This weeks blog is featured with The Pregnancy and Postpartum Health Alliance of Texas

I was recently asked to brainstorm on a blog for The Pregnancy and Postpartum Health Alliance of Texas. I wrote about the role of a postpartum doula, and the benefits in the sort of care. I reflect a bit on our society's mentality to internalize our needs, rather than vocalize for help. Here's a link to the full article, "Postpartum Doulas: The Support New Mom's Deserve"

The Ergonomics of Postpartum Recovery: Babywearing

If you are a returning reader, then you probably have seen my previous series on babywearing. I will be covering a few basics, but mostly focusing on newborn specific info. When we are talking about ergonomics, we are addressing one’s efficiency. So, when we are talking about babywearing in this context, we are looking at it as a tool in making you more efficient.

Babywearing has many benefits. The one that stands out here is the ability to be mobile and hands free. Newborns require a lot of attention. Unlike elephants, human infants rely heavily on their parents to survive the early stages in life. Just like a good swaddle, babies really respond to close knit comforts. If we consider their tiny spaced environment prior to being earth side, it makes sense. Knowing this, it should be no surprise that baby longs to be close to you. There are even greater physiological benefits you can read about in my piece on kangaroo care.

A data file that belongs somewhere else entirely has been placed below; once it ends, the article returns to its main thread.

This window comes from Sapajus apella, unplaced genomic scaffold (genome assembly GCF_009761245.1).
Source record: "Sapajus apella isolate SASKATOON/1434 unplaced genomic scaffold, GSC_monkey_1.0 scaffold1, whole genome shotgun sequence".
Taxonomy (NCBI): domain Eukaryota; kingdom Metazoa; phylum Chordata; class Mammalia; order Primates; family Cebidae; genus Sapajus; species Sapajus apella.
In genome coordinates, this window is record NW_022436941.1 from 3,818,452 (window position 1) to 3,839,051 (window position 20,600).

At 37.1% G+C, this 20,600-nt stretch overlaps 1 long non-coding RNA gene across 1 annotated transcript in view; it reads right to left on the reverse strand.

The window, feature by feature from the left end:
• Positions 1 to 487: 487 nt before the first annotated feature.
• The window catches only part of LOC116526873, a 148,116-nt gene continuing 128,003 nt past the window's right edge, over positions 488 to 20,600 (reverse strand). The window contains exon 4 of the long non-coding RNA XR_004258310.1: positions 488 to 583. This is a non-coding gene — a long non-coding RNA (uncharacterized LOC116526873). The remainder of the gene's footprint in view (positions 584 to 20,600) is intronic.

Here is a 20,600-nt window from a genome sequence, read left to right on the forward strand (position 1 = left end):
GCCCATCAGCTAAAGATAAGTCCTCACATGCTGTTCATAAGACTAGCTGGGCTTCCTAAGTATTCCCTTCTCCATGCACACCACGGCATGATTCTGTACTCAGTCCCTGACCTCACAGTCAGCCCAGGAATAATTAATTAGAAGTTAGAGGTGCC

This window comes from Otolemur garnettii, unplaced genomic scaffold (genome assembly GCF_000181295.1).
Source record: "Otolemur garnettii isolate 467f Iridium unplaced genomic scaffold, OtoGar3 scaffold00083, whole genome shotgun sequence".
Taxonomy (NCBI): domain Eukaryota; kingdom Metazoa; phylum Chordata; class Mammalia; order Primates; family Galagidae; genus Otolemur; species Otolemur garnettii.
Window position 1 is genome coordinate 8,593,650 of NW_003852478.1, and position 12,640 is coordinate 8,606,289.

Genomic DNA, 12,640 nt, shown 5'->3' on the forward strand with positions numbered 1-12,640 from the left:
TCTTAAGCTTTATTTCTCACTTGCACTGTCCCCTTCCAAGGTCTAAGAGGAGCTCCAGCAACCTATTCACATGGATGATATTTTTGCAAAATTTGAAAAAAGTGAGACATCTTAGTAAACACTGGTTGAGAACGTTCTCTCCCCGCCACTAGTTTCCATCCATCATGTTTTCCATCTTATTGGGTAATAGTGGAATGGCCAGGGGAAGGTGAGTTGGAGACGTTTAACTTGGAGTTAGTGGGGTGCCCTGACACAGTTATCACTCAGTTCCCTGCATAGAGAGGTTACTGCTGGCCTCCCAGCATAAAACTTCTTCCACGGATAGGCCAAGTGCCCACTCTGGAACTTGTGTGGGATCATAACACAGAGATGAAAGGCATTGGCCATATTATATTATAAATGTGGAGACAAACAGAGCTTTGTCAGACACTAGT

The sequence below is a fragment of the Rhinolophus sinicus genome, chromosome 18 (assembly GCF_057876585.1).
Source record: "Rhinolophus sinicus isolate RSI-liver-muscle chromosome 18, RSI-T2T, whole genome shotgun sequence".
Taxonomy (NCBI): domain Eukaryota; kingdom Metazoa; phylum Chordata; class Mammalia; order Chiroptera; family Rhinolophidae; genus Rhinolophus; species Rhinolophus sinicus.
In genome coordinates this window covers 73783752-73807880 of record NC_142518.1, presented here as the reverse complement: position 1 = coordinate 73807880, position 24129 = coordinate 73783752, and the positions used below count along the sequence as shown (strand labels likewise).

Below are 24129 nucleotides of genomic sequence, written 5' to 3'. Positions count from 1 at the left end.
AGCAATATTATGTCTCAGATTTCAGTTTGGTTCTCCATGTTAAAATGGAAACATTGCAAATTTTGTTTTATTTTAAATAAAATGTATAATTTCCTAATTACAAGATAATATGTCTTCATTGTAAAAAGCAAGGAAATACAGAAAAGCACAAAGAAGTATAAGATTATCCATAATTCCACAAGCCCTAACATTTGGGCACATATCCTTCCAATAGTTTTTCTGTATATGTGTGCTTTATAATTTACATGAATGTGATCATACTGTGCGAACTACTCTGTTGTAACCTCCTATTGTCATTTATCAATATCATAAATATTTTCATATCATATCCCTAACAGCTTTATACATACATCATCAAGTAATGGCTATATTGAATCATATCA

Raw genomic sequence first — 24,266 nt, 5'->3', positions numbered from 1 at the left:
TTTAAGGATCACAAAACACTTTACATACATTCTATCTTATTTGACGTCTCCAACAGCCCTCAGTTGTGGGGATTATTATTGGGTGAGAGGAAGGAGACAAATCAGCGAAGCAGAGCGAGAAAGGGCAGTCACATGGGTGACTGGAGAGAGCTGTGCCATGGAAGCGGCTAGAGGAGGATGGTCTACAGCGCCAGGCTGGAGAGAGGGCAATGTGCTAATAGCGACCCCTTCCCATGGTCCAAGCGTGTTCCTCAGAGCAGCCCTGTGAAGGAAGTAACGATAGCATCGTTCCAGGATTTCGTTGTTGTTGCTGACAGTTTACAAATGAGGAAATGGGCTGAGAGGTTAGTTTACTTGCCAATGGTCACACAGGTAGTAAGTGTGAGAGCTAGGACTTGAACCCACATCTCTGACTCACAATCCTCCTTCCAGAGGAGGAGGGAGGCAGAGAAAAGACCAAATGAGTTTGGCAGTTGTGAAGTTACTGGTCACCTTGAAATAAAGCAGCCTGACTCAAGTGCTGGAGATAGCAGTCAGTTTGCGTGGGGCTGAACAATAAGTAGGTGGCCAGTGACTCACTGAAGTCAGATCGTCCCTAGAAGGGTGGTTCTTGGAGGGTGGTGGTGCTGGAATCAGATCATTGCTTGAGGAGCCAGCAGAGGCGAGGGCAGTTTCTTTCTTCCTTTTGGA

Babywearing has grown in popularity over the years, here in the states. Ancient civilizations have been and continue to practice this in their villages. One of the first things I ask my clients is, “what kind of baby carries did you get?” More times then not, they assemble a handful of carriers new/gently used, brought to them by friends that have seen the benefit in this practice.

Like with all things parenting, babywearing is a learned practice. There are handful of guidelines you should be aware of when deciding what works for you. It's important to remember that you are in recovery, so be sure to clarify any weight restrictions with your physician (this will effect c-section recovery the most). Always make sure to have a partner when trying out new carries. They will be helpful getting baby into your choice sling/carrier, spotting you assuring baby's safety, and then helping adjust the straps so you are comfortable. For more basic safety tips, visit my previous blog series.

 

These would be an example of a more structured carrier. These designs come with specific weight requirements established by the company. (Top Left/Right) Ergo Baby has a universal carrier that can hold between 12-33 lbs. When purchasing for long term use, you will have to purchase and infant insert designed to prop baby higher and closer to the adult. The weight requirements with the infant insert 7-12 lbs.(Bottom Left) Boba has designed a simpler carrier that doesn't require the extra insert, but it would require you to by a newer model as baby grows beyond it's 7-15 lbs weight limit. 

These would be an example of a more structured carrier. These designs come with specific weight requirements established by the company. (Top Left/Right) Ergo Baby has a universal carrier that can hold between 12-33 lbs. When purchasing for long term use, you will have to purchase and infant insert designed to prop baby higher and closer to the adult. The weight requirements with the infant insert 7-12 lbs.(Bottom Left) Boba has designed a simpler carrier that doesn't require the extra insert, but it would require you to by a newer model as baby grows beyond it's 7-15 lbs weight limit.